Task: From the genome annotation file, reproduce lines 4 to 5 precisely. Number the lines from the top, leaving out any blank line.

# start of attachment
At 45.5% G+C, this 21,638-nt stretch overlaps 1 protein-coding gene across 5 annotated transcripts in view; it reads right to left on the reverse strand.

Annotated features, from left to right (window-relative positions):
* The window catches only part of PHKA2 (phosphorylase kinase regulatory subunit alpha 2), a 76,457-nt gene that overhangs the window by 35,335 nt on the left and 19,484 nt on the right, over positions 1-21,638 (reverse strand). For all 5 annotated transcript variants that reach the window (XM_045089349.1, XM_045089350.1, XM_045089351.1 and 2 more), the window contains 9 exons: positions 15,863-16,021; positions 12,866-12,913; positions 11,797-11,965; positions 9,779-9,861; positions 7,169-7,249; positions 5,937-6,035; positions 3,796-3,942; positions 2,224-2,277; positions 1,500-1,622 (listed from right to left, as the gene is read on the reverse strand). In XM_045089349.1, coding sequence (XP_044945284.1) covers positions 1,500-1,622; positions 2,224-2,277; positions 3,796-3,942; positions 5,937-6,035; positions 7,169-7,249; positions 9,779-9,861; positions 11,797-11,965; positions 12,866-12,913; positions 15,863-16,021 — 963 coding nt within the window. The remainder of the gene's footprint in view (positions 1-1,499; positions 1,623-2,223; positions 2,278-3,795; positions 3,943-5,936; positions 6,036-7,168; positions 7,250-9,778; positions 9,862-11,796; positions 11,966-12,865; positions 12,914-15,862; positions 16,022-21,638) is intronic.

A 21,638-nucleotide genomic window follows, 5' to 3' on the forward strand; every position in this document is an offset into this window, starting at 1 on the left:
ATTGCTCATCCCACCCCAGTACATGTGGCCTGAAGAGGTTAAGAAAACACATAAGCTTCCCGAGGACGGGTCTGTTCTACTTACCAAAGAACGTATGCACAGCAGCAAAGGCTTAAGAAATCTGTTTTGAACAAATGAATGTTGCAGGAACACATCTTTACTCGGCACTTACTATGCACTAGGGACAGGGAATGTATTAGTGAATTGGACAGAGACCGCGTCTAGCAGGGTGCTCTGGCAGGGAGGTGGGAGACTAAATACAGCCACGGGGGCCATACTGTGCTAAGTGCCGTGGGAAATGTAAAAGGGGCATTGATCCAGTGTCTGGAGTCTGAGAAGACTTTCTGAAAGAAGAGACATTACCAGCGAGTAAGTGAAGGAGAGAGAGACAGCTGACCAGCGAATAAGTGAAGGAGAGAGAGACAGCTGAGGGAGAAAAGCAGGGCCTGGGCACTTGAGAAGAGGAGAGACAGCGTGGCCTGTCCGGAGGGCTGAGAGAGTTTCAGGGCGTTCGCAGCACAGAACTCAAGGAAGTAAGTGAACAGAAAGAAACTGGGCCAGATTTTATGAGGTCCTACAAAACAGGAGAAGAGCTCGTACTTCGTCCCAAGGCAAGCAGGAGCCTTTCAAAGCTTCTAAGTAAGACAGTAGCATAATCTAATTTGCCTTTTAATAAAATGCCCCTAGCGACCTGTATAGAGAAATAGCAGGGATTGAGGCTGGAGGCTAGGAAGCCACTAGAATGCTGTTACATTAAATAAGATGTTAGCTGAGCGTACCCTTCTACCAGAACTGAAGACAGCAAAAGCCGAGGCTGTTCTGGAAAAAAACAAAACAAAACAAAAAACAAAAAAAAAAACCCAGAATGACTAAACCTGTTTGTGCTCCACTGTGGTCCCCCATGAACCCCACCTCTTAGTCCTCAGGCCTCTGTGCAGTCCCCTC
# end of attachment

A 21,638-nucleotide genomic window follows, 5' to 3' on the forward strand; every position in this document is an offset into this window, starting at 1 on the left:
ATTGCTCATCCCACCCCAGTACATGTGGCCTGAAGAGGTTAAGAAAACACATAAGCTTCCCGAGGACGGGTCTGTTCTACTTACCAAAGAACGTATGCACAGCAGCAAAGGCTTAAGAAATCTGTTTTGAACAAATGAATGTTGCAGGAACACATCTTTACTCGGCACTTACTATGCACTAGGGACAGGGAATGTATTAGTGAATTGGACAGAGACCGCGTCTAGCAGGGTGCTCTGGCAGGGAGGTGGGAGACTAAATACAGCCACGGGGGCCATACTGTGCTAAGTGCCGTGGGAAATGTAAAAGGGGCATTGATCCAGTGTCTGGAGTCTGAGAAGACTTTCTGAAAGAAGAGACATTACCAGCGAGTAAGTGAAGGAGAGAGAGACAGCTGACCAGCGAATAAGTGAAGGAGAGAGAGACAGCTGAGGGAGAAAAGCAGGGCCTGGGCACTTGAGAAGAGGAGAGACAGCGTGGCCTGTCCGGAGGGCTGAGAGAGTTTCAGGGCGTTCGCAGCACAGAACTCAAGGAAGTAAGTGAACAGAAAGAAACTGGGCCAGATTTTATGAGGTCCTACAAAACAGGAGAAGAGCTCGTACTTCGTCCCAAGGCAAGCAGGAGCCTTTCAAAGCTTCTAAGTAAGACAGTAGCATAATCTAATTTGCCTTTTAATAAAATGCCCCTAGCGACCTGTATAGAGAAATAGCAGGGATTGAGGCTGGAGGCTAGGAAGCCACTAGAATGCTGTTACATTAAATAAGATGTTAGCTGAGCGTACCCTTCTACCAGAACTGAAGACAGCAAAAGCCGAGGCTGTTCTGGAAAAAAACAAAACAAAACAAAAAACAAAAAAAAAAACCCAGAATGACTAAACCTGTTTGTGCTCCACTGTGGTCCCCCATGAACCCCACCTCTTAGTCCTCAGGCCTCTGTGCAGTCCCCTC